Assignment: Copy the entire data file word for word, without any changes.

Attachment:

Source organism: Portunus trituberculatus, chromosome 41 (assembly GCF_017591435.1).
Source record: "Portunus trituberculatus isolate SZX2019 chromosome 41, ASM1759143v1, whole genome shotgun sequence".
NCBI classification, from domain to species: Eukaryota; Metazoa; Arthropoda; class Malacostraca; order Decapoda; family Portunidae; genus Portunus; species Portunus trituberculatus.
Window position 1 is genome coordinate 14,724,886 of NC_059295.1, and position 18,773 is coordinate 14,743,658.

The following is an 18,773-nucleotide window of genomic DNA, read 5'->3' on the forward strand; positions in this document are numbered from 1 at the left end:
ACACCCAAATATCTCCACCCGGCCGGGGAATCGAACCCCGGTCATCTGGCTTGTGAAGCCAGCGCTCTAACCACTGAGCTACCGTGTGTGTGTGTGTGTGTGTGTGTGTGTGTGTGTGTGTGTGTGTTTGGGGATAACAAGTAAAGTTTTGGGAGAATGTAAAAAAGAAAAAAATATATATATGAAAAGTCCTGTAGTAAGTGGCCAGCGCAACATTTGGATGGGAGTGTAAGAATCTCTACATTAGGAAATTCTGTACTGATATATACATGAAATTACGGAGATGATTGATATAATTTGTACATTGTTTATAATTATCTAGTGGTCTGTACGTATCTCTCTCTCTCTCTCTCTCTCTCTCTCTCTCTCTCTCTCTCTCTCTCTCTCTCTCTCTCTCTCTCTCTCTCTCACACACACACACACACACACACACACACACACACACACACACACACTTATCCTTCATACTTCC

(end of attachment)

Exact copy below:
Source organism: Portunus trituberculatus, chromosome 41 (assembly GCF_017591435.1).
Source record: "Portunus trituberculatus isolate SZX2019 chromosome 41, ASM1759143v1, whole genome shotgun sequence".
NCBI classification, from domain to species: Eukaryota; Metazoa; Arthropoda; class Malacostraca; order Decapoda; family Portunidae; genus Portunus; species Portunus trituberculatus.
Window position 1 is genome coordinate 14,724,886 of NC_059295.1, and position 18,773 is coordinate 14,743,658.

The following is an 18,773-nucleotide window of genomic DNA, read 5'->3' on the forward strand; positions in this document are numbered from 1 at the left end:
ACACCCAAATATCTCCACCCGGCCGGGGAATCGAACCCCGGTCATCTGGCTTGTGAAGCCAGCGCTCTAACCACTGAGCTACCGTGTGTGTGTGTGTGTGTGTGTGTGTGTGTGTGTGTGTGTGTGTTTGGGGATAACAAGTAAAGTTTTGGGAGAATGTAAAAAAGAAAAAAATATATATATGAAAAGTCCTGTAGTAAGTGGCCAGCGCAACATTTGGATGGGAGTGTAAGAATCTCTACATTAGGAAATTCTGTACTGATATATACATGAAATTACGGAGATGATTGATATAATTTGTACATTGTTTATAATTATCTAGTGGTCTGTACGTATCTCTCTCTCTCTCTCTCTCTCTCTCTCTCTCTCTCTCTCTCTCTCTCTCTCTCTCTCTCTCTCTCTCTCTCTCACACACACACACACACACACACACACACACACACACACACACACACTTATCCTTCATACTTCC